4. Eat more of a variety of vegetables, fruits, whole grains and legumes such as beans.
  5. Limit consumption of red meats and avoid processed meats.


Sunday, November 15, 2009

"How Longest-Living Among Us Do It"

In a CBS interview, Dan Buetther talks about his new book titled "Blue Zones". Dan discovered that there are communities of people worldwide that live an extra decade or more than the rest of us. They are located in:

  • Sardinia, Italy
  • Okinawa, Japan
  • Ikaria, Greece
  • Nicoya, Costa Rica
  • Loma Linda, California

Some of the key elements to their longer life are

  • Avoiding high-impact exercise in favor of low-impact, enjoyable physical activity
  • Surrounding yourself with the right kind of people
  • and avoiding meat and eating nuts


Saturday, November 14, 2009

Spice Turmeric May Protect Against Breast And Colon Cancer

In the American Institute for Cancer Research article titled "Can Curry Kill Cancer Cells?", research has seen evidence that the spice turmeric, which contains the active ingredient curcumin, may reduce the formation of breast and colon cancer cells.

Some side-effects of turmeric, however, are increased bile flow, which may aggravate gall bladder problems, and stomach upsets if used in too high a concentration. Also, it is best to use turmeric rather than curry. Some curry's contain very little turmeric.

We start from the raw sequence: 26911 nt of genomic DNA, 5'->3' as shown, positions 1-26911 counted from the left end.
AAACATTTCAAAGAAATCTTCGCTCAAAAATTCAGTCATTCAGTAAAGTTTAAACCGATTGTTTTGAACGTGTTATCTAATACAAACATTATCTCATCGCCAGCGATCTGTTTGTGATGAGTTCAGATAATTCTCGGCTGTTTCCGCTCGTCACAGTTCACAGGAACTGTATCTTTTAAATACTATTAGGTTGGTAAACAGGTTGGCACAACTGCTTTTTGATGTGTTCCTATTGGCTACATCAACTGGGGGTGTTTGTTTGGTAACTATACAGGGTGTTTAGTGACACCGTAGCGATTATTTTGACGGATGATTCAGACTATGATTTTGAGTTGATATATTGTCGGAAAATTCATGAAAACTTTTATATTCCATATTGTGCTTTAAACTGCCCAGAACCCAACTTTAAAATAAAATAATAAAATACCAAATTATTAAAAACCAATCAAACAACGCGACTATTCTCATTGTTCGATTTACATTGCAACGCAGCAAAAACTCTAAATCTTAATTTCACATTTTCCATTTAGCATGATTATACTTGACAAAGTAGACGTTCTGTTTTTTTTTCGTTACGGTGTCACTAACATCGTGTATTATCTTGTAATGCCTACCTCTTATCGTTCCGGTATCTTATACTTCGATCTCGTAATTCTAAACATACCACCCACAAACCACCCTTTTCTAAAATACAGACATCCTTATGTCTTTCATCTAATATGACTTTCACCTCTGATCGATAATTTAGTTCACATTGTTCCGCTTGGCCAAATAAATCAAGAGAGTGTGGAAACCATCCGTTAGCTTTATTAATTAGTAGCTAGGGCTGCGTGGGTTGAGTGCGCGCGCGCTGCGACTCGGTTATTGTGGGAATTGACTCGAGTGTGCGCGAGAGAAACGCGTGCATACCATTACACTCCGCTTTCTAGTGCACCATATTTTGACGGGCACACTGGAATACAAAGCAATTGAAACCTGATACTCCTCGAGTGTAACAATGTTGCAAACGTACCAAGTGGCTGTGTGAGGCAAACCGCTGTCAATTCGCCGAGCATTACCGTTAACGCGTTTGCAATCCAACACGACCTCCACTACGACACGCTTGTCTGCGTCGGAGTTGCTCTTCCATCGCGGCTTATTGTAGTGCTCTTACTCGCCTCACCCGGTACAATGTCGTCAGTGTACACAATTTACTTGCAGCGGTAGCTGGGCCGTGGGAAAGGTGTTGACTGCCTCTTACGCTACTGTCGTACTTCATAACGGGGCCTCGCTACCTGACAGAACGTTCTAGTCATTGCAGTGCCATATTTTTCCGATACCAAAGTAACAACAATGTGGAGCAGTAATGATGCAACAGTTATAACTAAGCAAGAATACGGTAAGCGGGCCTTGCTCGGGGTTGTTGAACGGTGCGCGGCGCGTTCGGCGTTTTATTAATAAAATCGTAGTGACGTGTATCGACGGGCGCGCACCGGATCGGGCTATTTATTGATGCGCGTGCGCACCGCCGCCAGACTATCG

Friday, November 13, 2009

Balance Exercises

Those over 65 are the most susceptible to falls. Many of these falls can be fatal. You can find a nice collection of illustrated Balance Exercises at that link. These exercises will help you maintain your stability and coordination while standing still or walking. The collection includes:


Wednesday, November 11, 2009

Healthy Bones

Some surprising results of a study to determine what is the best exercise to increase bone density in the article titled "The Best Exercises For Healthy Bones."

Believe it or not, the best exercises to increase bone density is brisk walking (truely brisk walking and not just a fast stroll) and hopping about 40 times a week. Running, cycling, swimming and weight lifting seem to have little effect on bone density.